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Frye v. Colvin

United States District Court, D. Nevada

October 25, 2017

JASON FRYE, Plaintiff,
v.
CAROLYN COLVIN, Acting Commissioner of Social Security, Defendant.

          ORDER

          MIRANDA M. DU UNITED STATES DISTRICT JUDGE.

         Plaintiff prevailed in this action seeking judicial review of the Commissioner's denial of his application for Social Security Disability Insurance benefits. (ECF No. 22.) The Court granted his motion for attorney's fees pursuant to the Equal Access to Justice Act (“EAJA”), 28 U.S.C. § 2412, awarding attorney's fees in the amount of $6, 831.51 and costs in the amount of $411.55, subject to offset allowed under the Treasury Offset Program. (ECF No. 26 at 2.) Before the Court is Plaintiff's motion for approval of attorney's fees pursuant to 42 U.S.C. § 406(b) (“Motion”), requesting fees in the amount of $17, 748.25. (ECF Nos. 28, 30.[1]) The Commissioner responds to the Motion, but it declines to take a position as to the reasonableness of the fees requested. (ECF No. 29.)

         On October 9, 2014, Plaintiff filed his Complaint seeking judicial review of a final denial of his application for disability benefits under the Social Security Act (“SSA”) (ECF No. 1.) Plaintiff subsequently moved to remand (ECF No. 14) while the Commissioner sought to affirm the administrative law judge's (“ALJ”) decision (ECF No. 15). After full briefing on the parties' competing motions, the Magistrate Judge recommended granting Plaintiff's request to remand, finding that the ALJ erred in failing to address certain medical opinion and properly consider all the functional limitations contained in that opinion. (ECF No. 20.) The Commissioner did not object. The Court subsequently adopted the Magistrate Judge's recommendation. (ECF No. 22.)

         Following remand, the ALJ found Plaintiff disabled (ECF No. 28-3 at 17) and awarded Plaintiff past-due benefits from June 2013 through June 2016 in the amount of $70, 993.00 and withheld $17, 748.25 from the total past due benefits for purpose of compensating Plaintiff's representatives. (ECF No. 28-2 at 1-3.) The fee agreement between Plaintiff and his counsel, John C. Boyden, provides for fee to counsel up to 25% of the total back benefits awarded. (ECF No. 28-1.) Plaintiff also agreed that his counsel may request additional fees and costs under the EAJA in the event of an appeal. (Id.) The amount of fees requested here amounts to 25% of the total past benefits awarded.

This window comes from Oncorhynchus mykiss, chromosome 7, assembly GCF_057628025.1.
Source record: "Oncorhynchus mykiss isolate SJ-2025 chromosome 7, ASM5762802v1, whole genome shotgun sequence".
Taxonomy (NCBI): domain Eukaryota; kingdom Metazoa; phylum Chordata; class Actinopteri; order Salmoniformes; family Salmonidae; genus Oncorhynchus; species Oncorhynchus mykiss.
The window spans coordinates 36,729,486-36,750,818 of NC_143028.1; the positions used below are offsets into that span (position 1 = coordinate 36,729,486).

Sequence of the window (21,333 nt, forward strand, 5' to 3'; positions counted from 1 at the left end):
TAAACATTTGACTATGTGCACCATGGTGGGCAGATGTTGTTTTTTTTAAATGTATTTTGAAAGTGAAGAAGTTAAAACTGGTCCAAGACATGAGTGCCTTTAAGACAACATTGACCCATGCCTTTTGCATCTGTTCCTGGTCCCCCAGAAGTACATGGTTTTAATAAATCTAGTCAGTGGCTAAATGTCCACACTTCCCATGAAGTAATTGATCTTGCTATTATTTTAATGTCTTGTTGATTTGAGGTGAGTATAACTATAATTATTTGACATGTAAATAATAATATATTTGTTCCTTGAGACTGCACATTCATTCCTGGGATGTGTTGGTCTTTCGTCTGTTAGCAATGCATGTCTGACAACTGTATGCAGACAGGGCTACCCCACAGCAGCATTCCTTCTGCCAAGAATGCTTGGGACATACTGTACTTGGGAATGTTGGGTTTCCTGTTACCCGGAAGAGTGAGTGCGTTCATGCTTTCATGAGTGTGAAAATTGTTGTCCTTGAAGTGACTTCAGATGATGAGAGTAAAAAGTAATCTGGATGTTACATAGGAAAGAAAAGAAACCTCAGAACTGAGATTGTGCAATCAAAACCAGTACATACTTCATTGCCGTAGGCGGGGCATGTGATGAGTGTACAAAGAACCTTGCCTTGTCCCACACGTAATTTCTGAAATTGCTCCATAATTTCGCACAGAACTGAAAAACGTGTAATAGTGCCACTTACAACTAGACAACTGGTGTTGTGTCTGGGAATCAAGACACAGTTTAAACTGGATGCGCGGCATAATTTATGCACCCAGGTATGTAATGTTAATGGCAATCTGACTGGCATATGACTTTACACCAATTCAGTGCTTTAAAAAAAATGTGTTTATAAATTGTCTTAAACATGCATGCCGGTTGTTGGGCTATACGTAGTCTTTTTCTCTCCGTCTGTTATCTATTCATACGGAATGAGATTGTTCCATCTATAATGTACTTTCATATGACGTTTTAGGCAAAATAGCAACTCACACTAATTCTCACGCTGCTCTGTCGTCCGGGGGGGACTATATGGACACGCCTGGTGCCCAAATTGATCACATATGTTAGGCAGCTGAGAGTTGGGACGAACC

As the Supreme Court has found, the statutory scheme established under the SSA “deals with the administrative and judicial review stages discretely: § 406(a) governs fees for representation in administrative proceedings; § 406(b) controls fees for representation in court.” Gisbrecht v. Barnhart, 535 U.S. 789, 794 (2002). Because the Motion seeks fees in connection with Plaintiff's representation in the case, the Court will address the Motion under section 406(b).

         Section 406(b)(1)(A) provides, in pertinent part, that “[w]henever a court renders a judgment favorable to a claimant . . . the court may determine and allow as part of its judgment a reasonable fee [to claimant's counsel] for such representation, not in excess of 25 percent of the total of the past-due benefits to which the claimant is entitled by reason of such judgment.” 42 U.S.C. § 406(b)(1)(A). In Gisbrecht, the Supreme Court clarified that courts must respect “the primacy of the lawful attorney-client fee agreements.” Gisbrecht, 535 U.S. at 793. Where, as here, the claimant and her counsel have entered into a contingency-fee agreement, courts must “review for reasonableness fees yielded by those agreements.” Id. at 809. “Performance of that duty must begin, under Gisbrecht with the fee agreement, and the question is whether the amount need be reduced, not whether the loadstar amount should be enhanced.” Crawford v. Astrue, 586 F.3d 1142, 1149 (9th Cir. 2009). A district may reduce a fee resulting from a contingency-fee agreement on reasonableness ground “if the attorney provided substandard representation or engaged in dilatory conduct in order to increase the accrued amount of past-due benefits, or if the benefits are large in comparison to the amount of time counsel spent on the case.” Id. at 1148 (internal quotation marks and citation omitted.) The attorney requesting the fees bears the burden of establishing the reasonableness of the fees sought. Id.

         The Court finds that Plaintiffs counsel has satisfied his burden of establishing the reasonableness of the fees requested here, considering counsel's representation of Plaintiff in the case before the Court, including the substantial amount of time devoted to preparing the briefs relating to the motion to remand and opposing the cross motion to affirm. Accordingly, the Court will grant the Motion.

         It is therefore ordered that Plaintiffs motion for attorney's fees (ECF No. 28) is granted. The later filed motion for attorney's fees (ECF No. 30) is denied as moot.

         It is further ordered that the check to Plaintiff's counsel be sent to the address identified in the proposed order filed as ECF No. 28-6.

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Notes:

[1]The second motion is essentially the same as the first filed motion for ...


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